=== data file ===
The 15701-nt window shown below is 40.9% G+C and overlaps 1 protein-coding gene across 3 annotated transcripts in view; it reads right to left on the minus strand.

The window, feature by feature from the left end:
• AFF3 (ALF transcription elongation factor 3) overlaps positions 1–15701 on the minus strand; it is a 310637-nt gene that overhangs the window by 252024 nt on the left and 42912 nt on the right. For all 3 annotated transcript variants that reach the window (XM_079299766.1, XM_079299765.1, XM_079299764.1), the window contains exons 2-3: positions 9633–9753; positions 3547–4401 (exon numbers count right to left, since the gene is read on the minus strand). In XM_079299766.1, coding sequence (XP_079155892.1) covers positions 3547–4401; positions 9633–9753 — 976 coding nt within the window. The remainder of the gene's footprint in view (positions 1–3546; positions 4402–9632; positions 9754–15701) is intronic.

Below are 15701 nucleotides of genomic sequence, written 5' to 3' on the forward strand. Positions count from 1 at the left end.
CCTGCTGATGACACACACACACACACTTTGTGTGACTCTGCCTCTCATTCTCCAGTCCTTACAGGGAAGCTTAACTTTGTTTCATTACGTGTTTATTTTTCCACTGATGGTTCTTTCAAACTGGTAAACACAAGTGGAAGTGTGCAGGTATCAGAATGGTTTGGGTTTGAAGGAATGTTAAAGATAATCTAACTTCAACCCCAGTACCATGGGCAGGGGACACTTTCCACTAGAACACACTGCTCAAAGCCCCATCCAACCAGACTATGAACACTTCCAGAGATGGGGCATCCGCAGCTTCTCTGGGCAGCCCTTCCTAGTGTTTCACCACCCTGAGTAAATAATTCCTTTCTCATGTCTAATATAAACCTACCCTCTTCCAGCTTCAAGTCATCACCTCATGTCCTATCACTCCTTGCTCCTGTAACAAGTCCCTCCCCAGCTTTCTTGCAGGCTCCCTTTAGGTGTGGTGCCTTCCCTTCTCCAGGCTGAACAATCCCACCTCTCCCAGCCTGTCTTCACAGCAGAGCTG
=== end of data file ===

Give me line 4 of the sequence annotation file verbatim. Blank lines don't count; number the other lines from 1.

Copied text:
Below are 15701 nucleotides of genomic sequence, written 5' to 3' on the forward strand. Positions count from 1 at the left end.